While images of the moon landing remain burned into America’s popular culture, and many lamented the end of NASA’s shuttle program last year, there was a far less revered attempt at exploration that has been all but forgotten. In Ben Hellwarth’s new book, “SEALAB: America’s Forgotten Quest to Live and Work on the Ocean Floor,” the author revisits this once highly vaunted excursion of Earth’s aquatic frontier.
The main thrust of the Sealab missions was to establish an underwater station allowing scientists to live, work, experiment and research for long periods of time. However, there was still the tricky issue of how the human body could handle diving to such depths, and early attempts before technology had been perfected were often fatal.
Furthermore, the Sealab program was chronically underfunded in comparison to any NASA mission, which is why at this point we know more about the far reaches of the galaxy than we do about what’s happening on our own ocean floor. Hellwarth provides the history of this program, and outlines the problems it encountered.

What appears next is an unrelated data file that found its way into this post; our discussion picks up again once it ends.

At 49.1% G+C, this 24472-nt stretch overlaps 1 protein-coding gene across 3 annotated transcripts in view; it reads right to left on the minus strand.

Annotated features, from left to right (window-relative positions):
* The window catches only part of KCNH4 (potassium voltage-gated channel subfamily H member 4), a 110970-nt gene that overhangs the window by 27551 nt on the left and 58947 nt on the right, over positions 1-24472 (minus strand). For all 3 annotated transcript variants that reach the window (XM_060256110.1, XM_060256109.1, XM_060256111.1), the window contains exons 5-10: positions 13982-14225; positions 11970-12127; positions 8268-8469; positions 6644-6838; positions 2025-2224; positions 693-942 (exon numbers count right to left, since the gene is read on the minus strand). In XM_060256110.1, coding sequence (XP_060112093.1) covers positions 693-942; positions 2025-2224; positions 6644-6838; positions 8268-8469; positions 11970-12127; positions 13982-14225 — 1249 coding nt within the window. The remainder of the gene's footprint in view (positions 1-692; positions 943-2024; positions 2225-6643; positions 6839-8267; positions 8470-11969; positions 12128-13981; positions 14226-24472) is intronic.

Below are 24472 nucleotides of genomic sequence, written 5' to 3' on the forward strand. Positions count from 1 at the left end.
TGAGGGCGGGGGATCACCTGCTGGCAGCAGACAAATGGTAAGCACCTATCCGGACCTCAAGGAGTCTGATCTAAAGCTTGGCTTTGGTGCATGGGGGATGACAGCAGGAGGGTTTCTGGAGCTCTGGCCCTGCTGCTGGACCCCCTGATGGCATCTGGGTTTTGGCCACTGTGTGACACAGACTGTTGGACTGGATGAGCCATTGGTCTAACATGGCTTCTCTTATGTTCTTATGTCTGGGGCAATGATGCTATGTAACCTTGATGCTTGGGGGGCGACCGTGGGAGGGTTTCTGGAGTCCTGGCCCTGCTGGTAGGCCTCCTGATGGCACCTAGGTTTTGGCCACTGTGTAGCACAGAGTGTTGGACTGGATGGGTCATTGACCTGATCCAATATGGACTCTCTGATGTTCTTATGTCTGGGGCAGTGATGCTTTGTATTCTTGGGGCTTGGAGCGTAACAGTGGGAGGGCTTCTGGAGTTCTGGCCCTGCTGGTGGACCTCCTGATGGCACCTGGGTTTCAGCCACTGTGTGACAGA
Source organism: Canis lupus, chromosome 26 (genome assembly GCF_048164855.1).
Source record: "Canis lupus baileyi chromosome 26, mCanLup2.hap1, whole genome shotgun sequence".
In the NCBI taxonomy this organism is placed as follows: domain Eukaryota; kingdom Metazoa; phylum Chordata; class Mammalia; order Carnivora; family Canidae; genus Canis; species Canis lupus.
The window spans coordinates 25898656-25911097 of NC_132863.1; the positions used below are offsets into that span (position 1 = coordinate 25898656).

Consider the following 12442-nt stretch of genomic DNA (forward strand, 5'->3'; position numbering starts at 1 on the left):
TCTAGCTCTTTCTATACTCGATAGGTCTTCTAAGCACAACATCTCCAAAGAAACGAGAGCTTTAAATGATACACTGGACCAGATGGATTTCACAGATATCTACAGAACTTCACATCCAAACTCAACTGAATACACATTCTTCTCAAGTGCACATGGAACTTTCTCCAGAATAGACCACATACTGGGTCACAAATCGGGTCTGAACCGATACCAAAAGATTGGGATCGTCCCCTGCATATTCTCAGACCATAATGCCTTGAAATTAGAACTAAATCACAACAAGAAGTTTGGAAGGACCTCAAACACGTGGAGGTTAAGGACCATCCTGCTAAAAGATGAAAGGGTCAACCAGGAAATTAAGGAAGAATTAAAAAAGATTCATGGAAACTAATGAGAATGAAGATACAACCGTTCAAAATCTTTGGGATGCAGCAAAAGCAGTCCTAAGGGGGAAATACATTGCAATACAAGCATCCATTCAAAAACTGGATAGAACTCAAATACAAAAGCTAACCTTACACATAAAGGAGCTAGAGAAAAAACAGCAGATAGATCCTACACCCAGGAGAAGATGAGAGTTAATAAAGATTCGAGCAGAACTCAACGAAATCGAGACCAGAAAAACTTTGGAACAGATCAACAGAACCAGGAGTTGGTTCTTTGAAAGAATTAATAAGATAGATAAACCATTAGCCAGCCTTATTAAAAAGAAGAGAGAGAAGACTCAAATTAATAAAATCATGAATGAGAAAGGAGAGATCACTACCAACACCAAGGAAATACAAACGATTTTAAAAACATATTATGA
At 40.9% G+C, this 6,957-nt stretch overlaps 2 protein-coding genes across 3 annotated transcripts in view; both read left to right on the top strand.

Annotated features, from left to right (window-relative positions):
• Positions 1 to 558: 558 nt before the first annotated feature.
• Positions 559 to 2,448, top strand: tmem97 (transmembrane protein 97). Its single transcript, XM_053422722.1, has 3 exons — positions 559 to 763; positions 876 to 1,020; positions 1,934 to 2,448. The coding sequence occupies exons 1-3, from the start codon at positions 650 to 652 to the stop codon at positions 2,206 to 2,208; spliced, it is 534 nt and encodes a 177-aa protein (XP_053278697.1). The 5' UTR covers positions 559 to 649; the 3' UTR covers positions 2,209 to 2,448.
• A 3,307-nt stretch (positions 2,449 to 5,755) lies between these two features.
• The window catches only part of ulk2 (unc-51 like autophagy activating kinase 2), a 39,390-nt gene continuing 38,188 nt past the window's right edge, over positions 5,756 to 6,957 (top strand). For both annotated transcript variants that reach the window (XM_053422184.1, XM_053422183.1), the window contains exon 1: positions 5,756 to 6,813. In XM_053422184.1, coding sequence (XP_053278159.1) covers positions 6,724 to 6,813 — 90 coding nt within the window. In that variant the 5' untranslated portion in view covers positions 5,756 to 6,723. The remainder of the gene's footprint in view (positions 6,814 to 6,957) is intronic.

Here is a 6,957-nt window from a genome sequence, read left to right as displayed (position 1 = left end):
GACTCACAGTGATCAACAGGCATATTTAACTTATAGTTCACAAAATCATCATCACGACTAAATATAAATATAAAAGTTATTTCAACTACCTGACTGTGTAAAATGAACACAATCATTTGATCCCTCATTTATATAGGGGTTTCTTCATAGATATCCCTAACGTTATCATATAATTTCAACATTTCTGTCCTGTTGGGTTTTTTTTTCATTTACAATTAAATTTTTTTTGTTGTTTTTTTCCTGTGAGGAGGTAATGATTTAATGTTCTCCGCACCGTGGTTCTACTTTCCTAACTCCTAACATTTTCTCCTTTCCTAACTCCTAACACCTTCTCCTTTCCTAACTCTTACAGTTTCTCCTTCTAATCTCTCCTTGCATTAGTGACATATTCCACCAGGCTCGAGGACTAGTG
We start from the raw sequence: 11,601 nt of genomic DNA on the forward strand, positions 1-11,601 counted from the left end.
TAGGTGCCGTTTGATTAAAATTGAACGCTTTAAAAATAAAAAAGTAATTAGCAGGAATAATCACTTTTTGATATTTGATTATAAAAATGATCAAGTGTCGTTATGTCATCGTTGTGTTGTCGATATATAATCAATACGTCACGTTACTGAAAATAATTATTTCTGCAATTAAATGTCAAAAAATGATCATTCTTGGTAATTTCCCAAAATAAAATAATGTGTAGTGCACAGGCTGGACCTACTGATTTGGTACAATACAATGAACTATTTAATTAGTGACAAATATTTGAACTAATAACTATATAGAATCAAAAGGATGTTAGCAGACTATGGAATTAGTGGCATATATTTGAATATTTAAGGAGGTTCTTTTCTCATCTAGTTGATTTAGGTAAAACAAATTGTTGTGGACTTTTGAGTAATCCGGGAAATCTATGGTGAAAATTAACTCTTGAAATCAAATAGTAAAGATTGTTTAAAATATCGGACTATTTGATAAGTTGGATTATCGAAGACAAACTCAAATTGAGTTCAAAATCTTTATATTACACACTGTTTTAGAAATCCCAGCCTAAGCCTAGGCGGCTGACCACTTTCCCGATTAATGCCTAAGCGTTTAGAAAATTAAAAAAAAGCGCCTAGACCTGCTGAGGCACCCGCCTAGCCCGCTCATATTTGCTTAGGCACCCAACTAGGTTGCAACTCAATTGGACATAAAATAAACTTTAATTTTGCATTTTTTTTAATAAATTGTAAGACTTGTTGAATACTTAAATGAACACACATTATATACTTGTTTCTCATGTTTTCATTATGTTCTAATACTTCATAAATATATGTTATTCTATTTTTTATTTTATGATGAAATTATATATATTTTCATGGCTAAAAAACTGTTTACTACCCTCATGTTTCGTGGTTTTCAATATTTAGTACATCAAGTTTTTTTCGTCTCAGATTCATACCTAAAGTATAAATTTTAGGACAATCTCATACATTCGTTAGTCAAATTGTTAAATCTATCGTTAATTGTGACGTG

Why didn’t Sealab survive? What makes it more appealing to explore outer space than the ocean? Are any future plans being made to revitalize the program? What potential advances could research in the ocean provide?
Ben Hellwarth, Author of "SEALAB: America’s Forgotten Quest to Live and Work on the Ocean Floor" (Simon & Schuster); former Staff Writer for the Santa Barbara News-Press
Ben Hellwarth will be reading and signing copies of Sealab at Barnes & Noble on the Third Street Promenade in Santa Monica, on Saturday, Feb. 11, at 2pm.